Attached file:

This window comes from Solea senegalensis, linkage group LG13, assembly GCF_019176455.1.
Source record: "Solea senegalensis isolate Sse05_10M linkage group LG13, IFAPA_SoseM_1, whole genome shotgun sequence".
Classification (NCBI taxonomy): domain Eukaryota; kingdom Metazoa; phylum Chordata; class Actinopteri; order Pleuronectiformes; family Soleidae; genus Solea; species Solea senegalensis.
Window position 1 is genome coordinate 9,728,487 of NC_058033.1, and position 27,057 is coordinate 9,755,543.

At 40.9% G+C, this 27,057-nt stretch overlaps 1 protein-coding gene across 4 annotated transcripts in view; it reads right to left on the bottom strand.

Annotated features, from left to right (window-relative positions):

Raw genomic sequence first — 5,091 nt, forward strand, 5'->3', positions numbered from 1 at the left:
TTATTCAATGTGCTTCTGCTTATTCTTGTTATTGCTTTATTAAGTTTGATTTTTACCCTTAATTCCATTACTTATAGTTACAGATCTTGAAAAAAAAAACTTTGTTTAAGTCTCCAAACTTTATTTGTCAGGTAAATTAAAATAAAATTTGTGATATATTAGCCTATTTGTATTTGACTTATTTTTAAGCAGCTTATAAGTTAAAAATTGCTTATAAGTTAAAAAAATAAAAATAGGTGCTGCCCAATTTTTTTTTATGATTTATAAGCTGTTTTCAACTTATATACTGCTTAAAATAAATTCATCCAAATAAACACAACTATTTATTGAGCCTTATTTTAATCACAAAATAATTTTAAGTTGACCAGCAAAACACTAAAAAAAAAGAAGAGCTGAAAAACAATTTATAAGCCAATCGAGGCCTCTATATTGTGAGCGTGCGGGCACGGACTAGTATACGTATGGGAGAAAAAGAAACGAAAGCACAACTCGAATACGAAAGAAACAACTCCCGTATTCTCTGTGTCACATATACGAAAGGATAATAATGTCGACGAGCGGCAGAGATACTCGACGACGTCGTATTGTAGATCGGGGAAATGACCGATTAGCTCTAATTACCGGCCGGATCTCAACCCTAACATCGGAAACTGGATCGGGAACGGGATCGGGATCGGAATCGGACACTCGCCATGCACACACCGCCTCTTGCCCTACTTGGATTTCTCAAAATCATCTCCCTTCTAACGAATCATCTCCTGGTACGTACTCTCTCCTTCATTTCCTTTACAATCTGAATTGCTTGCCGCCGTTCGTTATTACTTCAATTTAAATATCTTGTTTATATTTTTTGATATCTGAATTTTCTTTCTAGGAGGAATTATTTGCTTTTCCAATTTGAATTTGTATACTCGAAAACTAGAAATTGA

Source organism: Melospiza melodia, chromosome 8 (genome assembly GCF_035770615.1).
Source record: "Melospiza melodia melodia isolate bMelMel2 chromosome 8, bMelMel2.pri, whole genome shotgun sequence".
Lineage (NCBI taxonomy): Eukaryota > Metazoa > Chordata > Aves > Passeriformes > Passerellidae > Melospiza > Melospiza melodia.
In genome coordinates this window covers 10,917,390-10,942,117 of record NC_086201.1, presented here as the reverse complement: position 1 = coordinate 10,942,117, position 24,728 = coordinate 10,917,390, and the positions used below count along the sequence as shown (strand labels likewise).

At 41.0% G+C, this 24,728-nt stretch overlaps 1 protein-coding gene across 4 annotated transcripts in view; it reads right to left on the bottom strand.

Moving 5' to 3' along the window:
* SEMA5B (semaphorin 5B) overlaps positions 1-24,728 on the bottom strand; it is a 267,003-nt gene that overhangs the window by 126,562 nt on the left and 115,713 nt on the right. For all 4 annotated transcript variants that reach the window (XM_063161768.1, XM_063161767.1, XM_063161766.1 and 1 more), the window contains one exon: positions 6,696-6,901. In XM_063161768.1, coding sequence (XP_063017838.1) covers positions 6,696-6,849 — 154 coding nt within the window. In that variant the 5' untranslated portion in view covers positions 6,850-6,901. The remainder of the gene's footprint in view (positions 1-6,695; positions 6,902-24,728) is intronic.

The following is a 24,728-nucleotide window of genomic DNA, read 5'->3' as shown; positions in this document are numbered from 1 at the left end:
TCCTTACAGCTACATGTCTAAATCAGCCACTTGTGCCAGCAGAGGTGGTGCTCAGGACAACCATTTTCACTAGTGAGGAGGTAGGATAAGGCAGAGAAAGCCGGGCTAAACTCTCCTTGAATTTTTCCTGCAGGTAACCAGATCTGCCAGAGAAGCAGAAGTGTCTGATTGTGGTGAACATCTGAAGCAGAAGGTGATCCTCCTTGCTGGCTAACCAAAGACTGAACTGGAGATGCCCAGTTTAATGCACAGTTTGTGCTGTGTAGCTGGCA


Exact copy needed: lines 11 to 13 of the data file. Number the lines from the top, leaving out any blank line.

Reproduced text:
Lineage (NCBI taxonomy): Eukaryota > Metazoa > Chordata > Aves > Passeriformes > Passerellidae > Melospiza > Melospiza melodia.
In genome coordinates this window covers 10,917,390-10,942,117 of record NC_086201.1, presented here as the reverse complement: position 1 = coordinate 10,942,117, position 24,728 = coordinate 10,917,390, and the positions used below count along the sequence as shown (strand labels likewise).

At 41.0% G+C, this 24,728-nt stretch overlaps 1 protein-coding gene across 4 annotated transcripts in view; it reads right to left on the bottom strand.